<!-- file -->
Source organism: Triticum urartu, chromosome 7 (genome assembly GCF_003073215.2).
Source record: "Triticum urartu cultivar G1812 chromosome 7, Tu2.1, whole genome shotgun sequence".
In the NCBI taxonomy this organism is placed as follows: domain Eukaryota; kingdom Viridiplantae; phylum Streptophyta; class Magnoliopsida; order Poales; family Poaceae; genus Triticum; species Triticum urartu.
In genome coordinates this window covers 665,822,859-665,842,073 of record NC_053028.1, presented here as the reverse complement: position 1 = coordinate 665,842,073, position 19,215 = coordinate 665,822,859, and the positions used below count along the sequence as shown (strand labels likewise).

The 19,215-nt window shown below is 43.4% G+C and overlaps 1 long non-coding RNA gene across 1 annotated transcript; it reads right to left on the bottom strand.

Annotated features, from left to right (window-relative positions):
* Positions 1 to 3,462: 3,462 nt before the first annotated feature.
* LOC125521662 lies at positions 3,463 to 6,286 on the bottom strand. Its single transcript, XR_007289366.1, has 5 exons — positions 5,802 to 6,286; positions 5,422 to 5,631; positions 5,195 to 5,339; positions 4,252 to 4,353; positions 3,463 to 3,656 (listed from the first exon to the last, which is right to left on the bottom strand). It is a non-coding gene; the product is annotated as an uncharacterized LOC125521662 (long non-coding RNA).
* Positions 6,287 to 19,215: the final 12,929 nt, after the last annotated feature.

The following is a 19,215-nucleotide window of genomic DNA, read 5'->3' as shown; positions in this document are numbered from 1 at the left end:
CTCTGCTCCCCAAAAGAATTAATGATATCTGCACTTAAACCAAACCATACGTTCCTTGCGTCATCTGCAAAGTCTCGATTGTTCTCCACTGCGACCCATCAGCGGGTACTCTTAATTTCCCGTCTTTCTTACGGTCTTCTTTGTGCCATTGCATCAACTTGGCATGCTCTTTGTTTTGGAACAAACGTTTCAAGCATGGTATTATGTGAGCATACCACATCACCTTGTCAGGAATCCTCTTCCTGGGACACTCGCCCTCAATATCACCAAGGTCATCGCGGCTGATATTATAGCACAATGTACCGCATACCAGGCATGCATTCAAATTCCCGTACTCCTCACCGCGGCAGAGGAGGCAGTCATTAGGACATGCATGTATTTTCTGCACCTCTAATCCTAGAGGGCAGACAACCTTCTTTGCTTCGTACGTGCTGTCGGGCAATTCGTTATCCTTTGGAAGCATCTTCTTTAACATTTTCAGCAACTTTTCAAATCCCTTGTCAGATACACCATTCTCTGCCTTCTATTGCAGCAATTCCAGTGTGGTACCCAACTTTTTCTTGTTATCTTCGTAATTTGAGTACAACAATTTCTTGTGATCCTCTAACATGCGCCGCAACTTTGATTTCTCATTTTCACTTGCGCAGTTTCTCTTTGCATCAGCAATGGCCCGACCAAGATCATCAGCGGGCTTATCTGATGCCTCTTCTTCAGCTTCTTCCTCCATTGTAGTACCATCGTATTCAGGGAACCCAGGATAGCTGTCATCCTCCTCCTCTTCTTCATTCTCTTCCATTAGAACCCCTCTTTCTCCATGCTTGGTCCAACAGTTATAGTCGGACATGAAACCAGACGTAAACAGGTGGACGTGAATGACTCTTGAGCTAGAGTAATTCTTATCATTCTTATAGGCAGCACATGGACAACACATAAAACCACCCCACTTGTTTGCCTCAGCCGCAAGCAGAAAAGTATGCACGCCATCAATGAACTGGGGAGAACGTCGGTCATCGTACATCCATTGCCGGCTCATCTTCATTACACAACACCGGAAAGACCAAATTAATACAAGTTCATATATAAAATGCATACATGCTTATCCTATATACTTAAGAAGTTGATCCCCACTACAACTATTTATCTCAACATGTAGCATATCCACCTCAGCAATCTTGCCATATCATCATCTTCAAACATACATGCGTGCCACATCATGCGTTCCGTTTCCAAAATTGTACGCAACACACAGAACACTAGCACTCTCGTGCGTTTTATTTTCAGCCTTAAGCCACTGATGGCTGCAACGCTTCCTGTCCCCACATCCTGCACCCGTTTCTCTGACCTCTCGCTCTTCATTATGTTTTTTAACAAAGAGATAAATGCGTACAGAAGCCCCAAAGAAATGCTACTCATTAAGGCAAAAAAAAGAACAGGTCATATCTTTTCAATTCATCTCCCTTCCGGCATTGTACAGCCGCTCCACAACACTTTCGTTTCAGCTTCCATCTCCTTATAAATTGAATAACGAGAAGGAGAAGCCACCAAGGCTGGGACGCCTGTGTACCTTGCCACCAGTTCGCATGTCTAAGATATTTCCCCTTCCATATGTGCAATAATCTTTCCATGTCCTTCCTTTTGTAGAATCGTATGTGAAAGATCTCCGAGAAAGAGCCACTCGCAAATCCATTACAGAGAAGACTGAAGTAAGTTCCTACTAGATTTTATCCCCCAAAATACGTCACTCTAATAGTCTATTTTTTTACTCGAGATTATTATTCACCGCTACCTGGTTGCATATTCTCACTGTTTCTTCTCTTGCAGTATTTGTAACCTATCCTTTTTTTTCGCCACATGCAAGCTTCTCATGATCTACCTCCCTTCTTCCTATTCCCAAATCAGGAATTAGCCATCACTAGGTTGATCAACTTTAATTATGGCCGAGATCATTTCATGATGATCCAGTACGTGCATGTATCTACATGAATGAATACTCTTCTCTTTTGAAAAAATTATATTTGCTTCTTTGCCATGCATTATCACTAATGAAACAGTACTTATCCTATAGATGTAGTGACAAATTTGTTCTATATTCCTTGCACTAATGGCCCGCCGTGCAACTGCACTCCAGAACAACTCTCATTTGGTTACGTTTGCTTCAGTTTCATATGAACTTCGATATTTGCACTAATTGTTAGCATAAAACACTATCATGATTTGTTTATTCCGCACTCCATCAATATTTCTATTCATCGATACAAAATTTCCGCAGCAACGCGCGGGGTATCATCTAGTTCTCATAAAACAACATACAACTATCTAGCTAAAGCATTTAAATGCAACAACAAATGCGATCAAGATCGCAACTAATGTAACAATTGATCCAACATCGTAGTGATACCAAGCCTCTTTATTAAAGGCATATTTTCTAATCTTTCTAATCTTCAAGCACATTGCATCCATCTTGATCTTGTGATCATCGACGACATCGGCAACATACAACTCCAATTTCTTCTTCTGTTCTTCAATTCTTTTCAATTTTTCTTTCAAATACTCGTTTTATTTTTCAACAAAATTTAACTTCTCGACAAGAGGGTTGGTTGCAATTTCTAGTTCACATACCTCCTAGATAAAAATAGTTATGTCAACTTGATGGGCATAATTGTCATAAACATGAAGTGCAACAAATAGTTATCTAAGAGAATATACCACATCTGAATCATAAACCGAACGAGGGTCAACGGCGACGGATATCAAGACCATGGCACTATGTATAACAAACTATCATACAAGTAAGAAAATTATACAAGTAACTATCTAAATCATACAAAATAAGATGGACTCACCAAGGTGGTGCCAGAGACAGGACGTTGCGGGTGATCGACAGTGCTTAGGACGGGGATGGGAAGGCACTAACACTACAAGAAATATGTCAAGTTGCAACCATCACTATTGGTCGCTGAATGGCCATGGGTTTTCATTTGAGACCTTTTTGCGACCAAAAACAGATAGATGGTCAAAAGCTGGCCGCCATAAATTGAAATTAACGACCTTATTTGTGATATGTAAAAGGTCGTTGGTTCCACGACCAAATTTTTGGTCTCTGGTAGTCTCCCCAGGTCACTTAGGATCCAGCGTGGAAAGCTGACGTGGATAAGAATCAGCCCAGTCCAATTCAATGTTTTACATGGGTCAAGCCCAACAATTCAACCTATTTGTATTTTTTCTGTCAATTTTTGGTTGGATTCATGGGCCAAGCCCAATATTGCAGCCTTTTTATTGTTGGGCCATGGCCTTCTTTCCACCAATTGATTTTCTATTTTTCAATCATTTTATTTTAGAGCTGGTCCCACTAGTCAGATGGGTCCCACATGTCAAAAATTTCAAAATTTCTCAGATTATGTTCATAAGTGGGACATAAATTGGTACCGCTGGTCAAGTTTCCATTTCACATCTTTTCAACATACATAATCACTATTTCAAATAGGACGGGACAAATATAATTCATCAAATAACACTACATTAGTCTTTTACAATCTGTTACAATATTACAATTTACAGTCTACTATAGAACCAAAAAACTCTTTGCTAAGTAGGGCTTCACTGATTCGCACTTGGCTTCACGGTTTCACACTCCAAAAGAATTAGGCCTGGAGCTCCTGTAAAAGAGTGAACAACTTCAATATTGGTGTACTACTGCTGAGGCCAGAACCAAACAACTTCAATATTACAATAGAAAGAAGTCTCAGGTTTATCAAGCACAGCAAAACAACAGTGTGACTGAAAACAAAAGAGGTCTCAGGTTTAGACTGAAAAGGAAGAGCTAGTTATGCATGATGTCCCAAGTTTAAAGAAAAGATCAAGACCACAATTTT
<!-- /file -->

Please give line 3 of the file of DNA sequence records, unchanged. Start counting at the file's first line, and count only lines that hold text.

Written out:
In the NCBI taxonomy this organism is placed as follows: domain Eukaryota; kingdom Viridiplantae; phylum Streptophyta; class Magnoliopsida; order Poales; family Poaceae; genus Triticum; species Triticum urartu.